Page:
Up went the Gatsometers, the Dutch brand that dominates the speed camera industry. Named after founder Maurice Gatsonides, a famous race car driver who developed the first speed monitoring system more than 50 years ago to help himself improve his speeds around corners, the early Gatsometers were rudimentary — cars ran over a wire, triggering a stopwatch that shut off after a second wire was tripped.

From a reasonably measured piece in the Washington Post.

More on Gatsometers at Slate.

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Posted on Thursday, October 1st, 2009 at 7:14 am by: Tom Vanderbilt
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Traffic Tom Vanderbilt

How We Drive is the companion blog to Tom Vanderbilt’s New York Times bestselling book, Traffic: Why We Drive the Way We Do (and What It Says About Us), published by Alfred A. Knopf in the U.S. and Canada, Penguin in the U.K, and in languages other than English by a number of other fine publishers worldwide.

Please send tips, news, research papers, links, photos (bad road signs, outrageous bumper stickers, spectacularly awful acts of driving or parking or anything traffic-related), or ideas for my Slate.com Transport column to me at: info@howwedrive.com.

For publicity inquiries, please contact Kate Runde at Vintage: krunde@randomhouse.com.

For editorial inquiries, please contact Zoe Pagnamenta at The Zoe Pagnamenta Agency: zoe@zpagency.com.

For speaking engagement inquiries, please contact
Kim Thornton at the Random House Speakers Bureau: rhspeakers@randomhouse.com.

Order Traffic from:

Amazon | B&N | Borders
Random House | Powell’s

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U.S. Paperback UK Paperback
Traffic UK
Drive-on-the-left types can order the book from Amazon.co.uk.

For UK publicity enquiries please contact Rosie Glaisher at Penguin.

Upcoming Talks

April 9, 2008.
California Office of Traffic Safety Summit
San Francisco, CA.

May 19, 2009
University of Minnesota Center for Transportation Studies
Bloomington, MN

June 23, 2009
Driving Assessment 2009
Big Sky, Montana

June 26, 2009
PRI World Congress
Rotterdam, The Netherlands

June 27, 2009
Day of Architecture
Utrecht, The Netherlands

July 13, 2009
Association of Transportation Safety Information Professionals (ATSIP)
Phoenix, AZ.

August 12-14
Texas Department of Transportation “Save a Life Summit”
San Antonio, Texas

September 2, 2009
Governors Highway Safety Association Annual Meeting
Savannah, Georgia

September 11, 2009
Oregon Transportation Summit
Portland, Oregon

October 8
Honda R&D Americas
Raymond, Ohio

October 10-11
INFORMS Roundtable
San Diego, CA

October 21, 2009
California State University-San Bernardino, Leonard Transportation Center
San Bernardino, CA

November 5
Southern New England Planning Association Planning Conference
Uncasville, Connecticut

January 6
Texas Transportation Forum
Austin, TX

January 19
Yale University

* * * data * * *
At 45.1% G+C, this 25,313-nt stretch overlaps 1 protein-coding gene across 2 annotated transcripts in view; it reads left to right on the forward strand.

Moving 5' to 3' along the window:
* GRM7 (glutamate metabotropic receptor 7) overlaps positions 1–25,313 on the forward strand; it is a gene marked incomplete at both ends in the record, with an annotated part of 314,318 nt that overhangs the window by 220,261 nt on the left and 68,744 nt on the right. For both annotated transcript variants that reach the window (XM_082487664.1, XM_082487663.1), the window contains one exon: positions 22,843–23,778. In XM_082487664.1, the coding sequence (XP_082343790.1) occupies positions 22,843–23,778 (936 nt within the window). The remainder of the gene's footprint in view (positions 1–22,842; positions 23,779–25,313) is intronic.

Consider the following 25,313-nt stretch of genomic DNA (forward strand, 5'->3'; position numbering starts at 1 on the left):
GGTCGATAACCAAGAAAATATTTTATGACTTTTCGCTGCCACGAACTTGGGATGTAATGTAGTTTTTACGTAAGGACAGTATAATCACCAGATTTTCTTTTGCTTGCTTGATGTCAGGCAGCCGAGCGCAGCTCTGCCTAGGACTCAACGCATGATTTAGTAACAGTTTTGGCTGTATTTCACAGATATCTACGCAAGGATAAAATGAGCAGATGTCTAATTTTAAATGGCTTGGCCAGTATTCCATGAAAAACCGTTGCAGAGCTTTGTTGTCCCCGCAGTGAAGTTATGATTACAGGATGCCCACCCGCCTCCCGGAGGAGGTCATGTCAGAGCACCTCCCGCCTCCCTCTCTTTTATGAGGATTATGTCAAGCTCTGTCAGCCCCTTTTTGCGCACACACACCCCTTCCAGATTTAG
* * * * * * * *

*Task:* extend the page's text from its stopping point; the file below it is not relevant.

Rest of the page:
(with Donald Shoup; details to come)

Monday, February 22
Yale University School of Architecture
Eero Saarinen Lecture

Friday, March 19
University of Delaware
Delaware Center for Transportation

April 5-7
University of Utah
Salt Lake City
McMurrin Lectureship

April 19
International Bridge, Tunnel and Turnpike Association (Organization Management Workshop)
Austin, Texas

Monday, April 26
Edmonton Traffic Safety Conference
Edmonton, Canada

Monday, June 7
Canadian Association of Road Safety Professionals
Niagara Falls, Ontario

Wednesday, July 6
Fondo de Prevención Vial
Bogotá, Colombia

Tuesday, August 31
Royal Automobile Club
Perth, Australia

Wednesday, September 1
Australasian Road Safety Conference
Canberra, Australia

Wednesday, September 22

Wisconsin Department of Transportation’s
Traffic Incident Management Enhancement Program
Statewide Conference
Wisconsin Dells, WI

Wednesday, October 20
Rutgers University
Center for Advanced Infrastructure and Transportation
Piscataway, NJ

Tuesday, March 8, 2011
Ontario Injury Prevention Resource Centre
Injury Prevention Forum
Toronto

Monday, May 2
Idaho Public Driver Education Conference
Boise, Idaho

Tuesday, June 2, 2011
California Association of Cities
Costa Mesa, California

Sunday, August 21, 2011
American Association of Motor Vehicle Administrators
Milwaukee, Wisconsin

Wednesday, October 26, 2011
Attitudes: Iniciativa Social de Audi
Madrid, Spain

April 16, 2012
Institute for Sensible Transport Seminar
Gardens Theatre, QUT
Brisbane, Australia

April 17, 2012
Institute for Sensible Transport Seminar
Centennial Plaza, Sydney
Sydney, Australia

April 19, 2012
Institute for Sensible Transport Seminar
Melbourne Town Hall
Melbourne, Australia

January 30, 2013
University of Minnesota City Engineers Association Meeting
Minneapolis, MN

January 31, 2013
Metropolis and Mobile Life
School of Architecture, University of Toronto

February 22, 2013
ISL Engineering
Edmonton, Canada

March 1, 2013
Australian Road Summit
Melbourne, Australia

May 8, 2013
New York State Association of
Transportation Engineers
Rochester, NY

August 18, 2013
BoingBoing.com “Ingenuity” Conference
San Francisco, CA

September 26, 2013
TransComm 2013
(Meeting of American Association
of State Highway and Transportation
Officials’ Subcommittee on Transportation
Communications.
Grand Rapids MI